Point of View

Losing access to legal aid

October 1, 2012 

The so-called “Justice Gap” between the legal needs of low-income people and the capacity of the civil legal assistance system to meet those needs has stretched into a “Justice Chasm” and is threatening a core American value – equal access to justice.

Growing numbers of low-income Americans who cannot afford to hire a lawyer are also having a very difficult time getting access to one through increasingly overburdened civil legal aid services. Recent studies indicate that less than 20 percent of poor Americans’ legal needs are being met.

Today at Duke University, North Carolina Supreme Court Chief Justice Sarah Parker will join other chief justices and judges from around the region to discuss the crisis in civil legal assistance in America during a program sponsored by the Legal Services Corporation, the single largest funder of civil legal aid for low-income Americans.

This will not be a debate about lofty abstractions.

The 2 million people aided by lawyers at LSC-funded programs every year are seeking assistance with problems that go to the very heart of their safety and security. They are fighting to avert unlawful foreclosures, or to escape domestic violence. They are veterans returning from overseas and facing legal issues, or grandparents seeking legal guardianship of a grandchild in need of lifesaving surgery. Nearly three of four of them are women, and include Americans of all races, ethnic groups and ages.

LSC, established by Congress during the Nixon administration with a bipartisan board of directors appointed by the president and confirmed by the Senate, provides federal grants to 134 nonprofit legal aid programs with more than 900 offices in every state. LSC’s grantee in North Carolina, Legal Aid of North Carolina (LANC), operates 20 field offices across the state and gets nearly 50 percent of its funding from LSC.

LSC’s programs throughout North Carolina and the rest of the country are increasingly overwhelmed with requests for help. As a result of the recession, nearly one in five Americans – 61 million people – now qualify for LSC-funded civil legal assistance because they live at or below 125 percent of the federal poverty guideline. That is an all-time high.

As demand has been rising, the combined funding for LSC programs from federal, state, local and all other sources has dropped from $960 million in 2010 to $878 million in 2012.

Not surprisingly, the combination of increased demand and diminished funding has reduced LSC’s ability to meet the civil legal assistance needs of low-income Americans. Recent studies have shown, in fact, that the U.S. ranks 21st on access to justice for disadvantaged groups and 52nd in the world in terms of access to legal assistance.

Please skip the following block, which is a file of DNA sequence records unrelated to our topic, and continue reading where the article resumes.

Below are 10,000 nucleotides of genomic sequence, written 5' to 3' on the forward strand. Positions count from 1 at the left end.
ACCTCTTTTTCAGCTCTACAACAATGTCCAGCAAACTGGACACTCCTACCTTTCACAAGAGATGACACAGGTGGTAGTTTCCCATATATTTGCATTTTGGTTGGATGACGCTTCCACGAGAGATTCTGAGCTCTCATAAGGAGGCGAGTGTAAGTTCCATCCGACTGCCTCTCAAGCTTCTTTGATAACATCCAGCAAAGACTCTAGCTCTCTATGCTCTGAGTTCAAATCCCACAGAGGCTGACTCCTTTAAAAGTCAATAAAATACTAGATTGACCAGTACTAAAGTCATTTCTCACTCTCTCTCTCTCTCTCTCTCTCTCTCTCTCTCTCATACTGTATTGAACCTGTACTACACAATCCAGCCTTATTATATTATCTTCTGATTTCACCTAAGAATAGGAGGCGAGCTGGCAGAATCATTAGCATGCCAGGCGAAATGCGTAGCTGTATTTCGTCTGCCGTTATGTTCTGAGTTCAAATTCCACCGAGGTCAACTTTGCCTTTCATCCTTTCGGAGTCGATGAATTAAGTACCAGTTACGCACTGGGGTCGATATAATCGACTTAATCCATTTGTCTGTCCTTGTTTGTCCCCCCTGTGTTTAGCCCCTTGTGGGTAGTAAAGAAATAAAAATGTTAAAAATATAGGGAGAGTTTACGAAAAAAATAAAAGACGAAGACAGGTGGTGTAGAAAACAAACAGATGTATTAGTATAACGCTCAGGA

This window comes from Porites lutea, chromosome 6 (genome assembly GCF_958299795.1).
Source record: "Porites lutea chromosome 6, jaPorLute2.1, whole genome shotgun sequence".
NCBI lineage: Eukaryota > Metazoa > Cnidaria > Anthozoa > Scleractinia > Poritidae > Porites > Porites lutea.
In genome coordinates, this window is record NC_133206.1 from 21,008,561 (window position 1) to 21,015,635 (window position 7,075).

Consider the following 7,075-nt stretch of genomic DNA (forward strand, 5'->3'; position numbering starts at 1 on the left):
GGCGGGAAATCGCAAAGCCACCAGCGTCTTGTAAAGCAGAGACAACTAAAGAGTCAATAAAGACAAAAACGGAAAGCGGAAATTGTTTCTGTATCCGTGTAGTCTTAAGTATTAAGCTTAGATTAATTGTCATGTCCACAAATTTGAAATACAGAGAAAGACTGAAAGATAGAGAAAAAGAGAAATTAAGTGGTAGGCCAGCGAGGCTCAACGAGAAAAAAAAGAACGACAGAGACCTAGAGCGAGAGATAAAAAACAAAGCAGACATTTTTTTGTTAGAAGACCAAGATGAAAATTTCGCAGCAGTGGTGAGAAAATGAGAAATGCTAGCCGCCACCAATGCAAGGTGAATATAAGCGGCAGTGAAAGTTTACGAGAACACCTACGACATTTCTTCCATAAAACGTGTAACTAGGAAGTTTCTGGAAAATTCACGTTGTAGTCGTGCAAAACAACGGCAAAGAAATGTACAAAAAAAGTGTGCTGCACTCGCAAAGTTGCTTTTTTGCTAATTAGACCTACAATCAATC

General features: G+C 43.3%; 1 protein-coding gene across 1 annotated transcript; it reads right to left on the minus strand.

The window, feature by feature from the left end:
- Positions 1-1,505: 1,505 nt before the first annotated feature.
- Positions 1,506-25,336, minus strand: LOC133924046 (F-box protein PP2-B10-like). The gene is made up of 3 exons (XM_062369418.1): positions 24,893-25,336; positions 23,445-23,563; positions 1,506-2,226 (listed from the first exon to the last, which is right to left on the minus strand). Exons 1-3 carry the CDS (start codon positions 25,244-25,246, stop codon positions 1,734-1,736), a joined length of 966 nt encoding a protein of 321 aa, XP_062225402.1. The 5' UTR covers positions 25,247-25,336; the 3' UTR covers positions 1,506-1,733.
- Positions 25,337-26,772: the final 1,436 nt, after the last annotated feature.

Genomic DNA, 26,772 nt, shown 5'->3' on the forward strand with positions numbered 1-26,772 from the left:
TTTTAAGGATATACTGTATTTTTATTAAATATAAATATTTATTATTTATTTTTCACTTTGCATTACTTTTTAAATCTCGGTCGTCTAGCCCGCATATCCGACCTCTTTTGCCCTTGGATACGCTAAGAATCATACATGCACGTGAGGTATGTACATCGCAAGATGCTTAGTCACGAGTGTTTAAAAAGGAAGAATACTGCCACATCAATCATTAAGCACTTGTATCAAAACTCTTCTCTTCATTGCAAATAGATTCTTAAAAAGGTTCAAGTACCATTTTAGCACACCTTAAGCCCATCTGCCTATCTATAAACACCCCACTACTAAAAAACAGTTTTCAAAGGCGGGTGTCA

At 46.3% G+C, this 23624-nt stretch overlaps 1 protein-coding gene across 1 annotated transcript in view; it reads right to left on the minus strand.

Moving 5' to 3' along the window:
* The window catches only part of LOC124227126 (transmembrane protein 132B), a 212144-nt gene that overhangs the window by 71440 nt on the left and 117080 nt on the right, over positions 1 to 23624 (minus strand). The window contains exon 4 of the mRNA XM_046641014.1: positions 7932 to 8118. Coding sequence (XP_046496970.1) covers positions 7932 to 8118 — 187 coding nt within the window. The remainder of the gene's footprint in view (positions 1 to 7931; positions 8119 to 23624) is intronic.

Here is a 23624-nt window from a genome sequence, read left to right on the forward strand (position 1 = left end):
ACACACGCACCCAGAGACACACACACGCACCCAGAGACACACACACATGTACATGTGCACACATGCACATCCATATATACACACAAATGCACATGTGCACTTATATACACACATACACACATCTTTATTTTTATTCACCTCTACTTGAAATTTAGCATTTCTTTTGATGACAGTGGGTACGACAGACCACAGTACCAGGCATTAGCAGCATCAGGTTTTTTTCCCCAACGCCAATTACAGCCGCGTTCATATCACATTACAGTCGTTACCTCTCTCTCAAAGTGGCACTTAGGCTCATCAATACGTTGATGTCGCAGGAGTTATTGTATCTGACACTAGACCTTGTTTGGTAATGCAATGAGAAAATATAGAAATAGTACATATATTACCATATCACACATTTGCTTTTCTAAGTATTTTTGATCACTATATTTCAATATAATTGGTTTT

The circumstances in North Carolina mirror the national trend. More than 21 percent of North Carolinians now qualify for help from Legal Aid of North Carolina, but LANC is facing a 14 percent drop in funding from all sources this year.

Last fall, budget cuts forced LANC to shutter three field offices in largely rural areas and eliminate nearly 30 staff positions, impacting services in 11 counties. The budget crunch has also forced LANC to impose a salary and hiring freeze since 2008 and to narrow the kinds of cases it will accept.

Cutbacks in legal services offered by LANC and other programs funded by LSC affect more than the low-income Americans who may not be able to secure quality representation or may not pursue valid legal claims.

Civil legal assistance supports the orderly functioning of the civil justice system as a whole. Large numbers of unrepresented parties in courts slow dockets and reduce efficiency in the administration of justice for everyone who needs to use the court system.

LSC has responded to these challenges by launching a Pro Bono Task Force to look for new ways to expand the number of volunteer lawyers working with its legal aid programs. The report of that Task Force will be previewed today during our meetings at Duke. LSC is also focused on using technology to increase efficiency and to expand the availability of do-it-yourself legal forms and other useful legal information via the web.

Much more must be done. The widening cracks in our civil justice system may not be as visible as those in our bridges and highways, but they are just as real and, in my view, pose an even greater threat.

All of us – the courts, the bar, government, and the public – must speak up about the unacceptable risk now threatening one of the fundamental pillars of our wonderful country. If we do not do what we need to do now, the extraordinary justice system that we take for granted, that was fought for by our ancestors, will be lost to future generations.

John G. Levi is chairman of the board of directors of the Legal Services Corporation.

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